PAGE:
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Pain evaluation in self and others in autism spectrum disorder

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The picture of pain sensation in autism and its relationship with perception of pain in others is currently far from clear. A common observation in case studies is that autistic individuals are more pain insensitive. However, this hypothesis has recently been challenged by experimental evidence indicating that physiological sensitivity in autism may even be enhanced. Evaluation of own pain
might also relate to one’s ability to evaluate pain in others. There is some experimental evidence indicating that people generally tend to underestimate how much pain another person feels. Our study investigated whether this underestimation bias is stronger in individuals with autism and how this evaluation may be associated with one’s individual pain sensitivity. Using electric pain stimulation, we tested whether autistic and non-autistic male adults (n = 16 in each group) rated the intensity and unpleasantness of their pain differently across various intensity levels. Subsequently, participants were shown videos depicting the facial expressions of patients who had been filmed during more or less painful physiotherapy exercise. We compared autistic and non-autistic individuals in their ability to evaluate levels of pain intensity in patients, and their own unpleasantness elicited by watching these videos. Comparing the two groups in their individual pain sensitivity and the evaluation of pain intensity in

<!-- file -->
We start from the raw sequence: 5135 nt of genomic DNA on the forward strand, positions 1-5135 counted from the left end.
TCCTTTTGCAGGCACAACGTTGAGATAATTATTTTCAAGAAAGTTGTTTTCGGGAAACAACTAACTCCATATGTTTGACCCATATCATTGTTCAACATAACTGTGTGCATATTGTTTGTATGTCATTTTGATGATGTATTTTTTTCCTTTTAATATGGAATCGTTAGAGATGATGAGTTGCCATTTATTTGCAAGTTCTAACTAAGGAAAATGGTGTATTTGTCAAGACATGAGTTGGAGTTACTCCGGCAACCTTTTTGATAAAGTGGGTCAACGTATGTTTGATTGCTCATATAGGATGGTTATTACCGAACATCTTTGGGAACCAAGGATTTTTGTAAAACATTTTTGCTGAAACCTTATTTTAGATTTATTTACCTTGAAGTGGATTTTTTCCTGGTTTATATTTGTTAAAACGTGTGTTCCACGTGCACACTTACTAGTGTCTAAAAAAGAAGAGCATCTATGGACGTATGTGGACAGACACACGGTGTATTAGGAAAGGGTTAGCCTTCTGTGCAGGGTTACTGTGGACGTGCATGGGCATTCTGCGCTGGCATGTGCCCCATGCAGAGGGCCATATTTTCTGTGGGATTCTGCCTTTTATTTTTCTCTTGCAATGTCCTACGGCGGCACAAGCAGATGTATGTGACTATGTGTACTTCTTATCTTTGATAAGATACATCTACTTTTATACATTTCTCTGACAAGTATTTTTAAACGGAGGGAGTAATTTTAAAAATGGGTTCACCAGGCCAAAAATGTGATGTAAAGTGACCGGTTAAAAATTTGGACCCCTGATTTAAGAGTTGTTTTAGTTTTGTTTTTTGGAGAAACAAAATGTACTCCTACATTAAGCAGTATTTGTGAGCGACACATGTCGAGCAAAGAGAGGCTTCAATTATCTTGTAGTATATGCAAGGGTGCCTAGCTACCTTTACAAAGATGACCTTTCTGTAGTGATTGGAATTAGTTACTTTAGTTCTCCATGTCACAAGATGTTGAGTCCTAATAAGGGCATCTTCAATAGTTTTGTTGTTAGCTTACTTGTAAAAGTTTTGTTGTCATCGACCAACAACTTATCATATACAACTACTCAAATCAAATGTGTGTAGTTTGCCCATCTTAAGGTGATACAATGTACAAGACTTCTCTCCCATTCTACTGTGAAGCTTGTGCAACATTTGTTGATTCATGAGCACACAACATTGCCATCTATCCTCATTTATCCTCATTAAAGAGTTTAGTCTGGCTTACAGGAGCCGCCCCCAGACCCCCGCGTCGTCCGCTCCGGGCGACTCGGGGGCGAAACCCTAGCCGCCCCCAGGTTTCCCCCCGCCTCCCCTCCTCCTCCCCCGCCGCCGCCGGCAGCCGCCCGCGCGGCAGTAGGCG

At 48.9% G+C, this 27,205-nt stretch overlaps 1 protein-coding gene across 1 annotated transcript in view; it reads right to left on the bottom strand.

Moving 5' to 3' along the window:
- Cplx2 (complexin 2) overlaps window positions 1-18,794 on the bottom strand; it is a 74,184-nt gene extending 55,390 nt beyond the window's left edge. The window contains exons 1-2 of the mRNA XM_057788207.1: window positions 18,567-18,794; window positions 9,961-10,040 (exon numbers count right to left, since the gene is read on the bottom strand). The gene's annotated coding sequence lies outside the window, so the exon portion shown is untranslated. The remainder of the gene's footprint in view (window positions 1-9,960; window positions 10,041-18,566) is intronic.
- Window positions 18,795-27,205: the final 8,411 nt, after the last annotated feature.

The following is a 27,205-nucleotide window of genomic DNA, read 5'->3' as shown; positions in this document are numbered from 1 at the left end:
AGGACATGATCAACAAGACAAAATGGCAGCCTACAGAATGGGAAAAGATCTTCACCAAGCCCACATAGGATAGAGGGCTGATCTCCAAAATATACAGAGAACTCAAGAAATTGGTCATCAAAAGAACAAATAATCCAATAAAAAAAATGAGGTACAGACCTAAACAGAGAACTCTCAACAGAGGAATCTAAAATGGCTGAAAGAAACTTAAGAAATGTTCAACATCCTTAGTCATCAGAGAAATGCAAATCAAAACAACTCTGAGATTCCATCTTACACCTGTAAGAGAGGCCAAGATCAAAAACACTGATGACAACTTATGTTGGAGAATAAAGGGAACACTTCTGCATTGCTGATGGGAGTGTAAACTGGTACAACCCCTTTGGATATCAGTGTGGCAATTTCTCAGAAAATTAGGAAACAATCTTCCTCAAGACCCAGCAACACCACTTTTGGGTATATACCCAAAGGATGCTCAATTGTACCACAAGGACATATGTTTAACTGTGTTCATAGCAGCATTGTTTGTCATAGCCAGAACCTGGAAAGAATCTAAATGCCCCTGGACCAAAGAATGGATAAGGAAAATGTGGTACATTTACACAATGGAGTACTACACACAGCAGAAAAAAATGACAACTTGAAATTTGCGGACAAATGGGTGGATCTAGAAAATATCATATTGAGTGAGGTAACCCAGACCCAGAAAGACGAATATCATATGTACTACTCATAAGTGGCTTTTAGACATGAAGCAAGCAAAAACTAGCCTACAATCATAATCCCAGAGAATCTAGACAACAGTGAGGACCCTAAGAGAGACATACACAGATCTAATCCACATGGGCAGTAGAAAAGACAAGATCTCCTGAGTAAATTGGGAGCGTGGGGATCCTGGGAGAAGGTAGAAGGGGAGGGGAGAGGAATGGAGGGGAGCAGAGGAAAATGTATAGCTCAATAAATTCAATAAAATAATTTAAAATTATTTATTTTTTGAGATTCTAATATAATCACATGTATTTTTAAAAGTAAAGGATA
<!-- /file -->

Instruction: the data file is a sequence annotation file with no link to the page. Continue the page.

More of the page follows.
others, we observed an interesting interaction effect. We found evidence for comparable pain sensitivity in autism, but our results highlight differences in the evaluation of others’ pain and the relationship of pain evaluation in self and others.
Original languageEnglish
Publication year2014
Publication statusPublished - 2014
EventThe Social Brain - Moltkes Palæ, København, Denmark
Duration: 5 Oct 20148 Oct 2014
Conference number: FEBS


ConferenceThe Social Brain
LocationMoltkes Palæ

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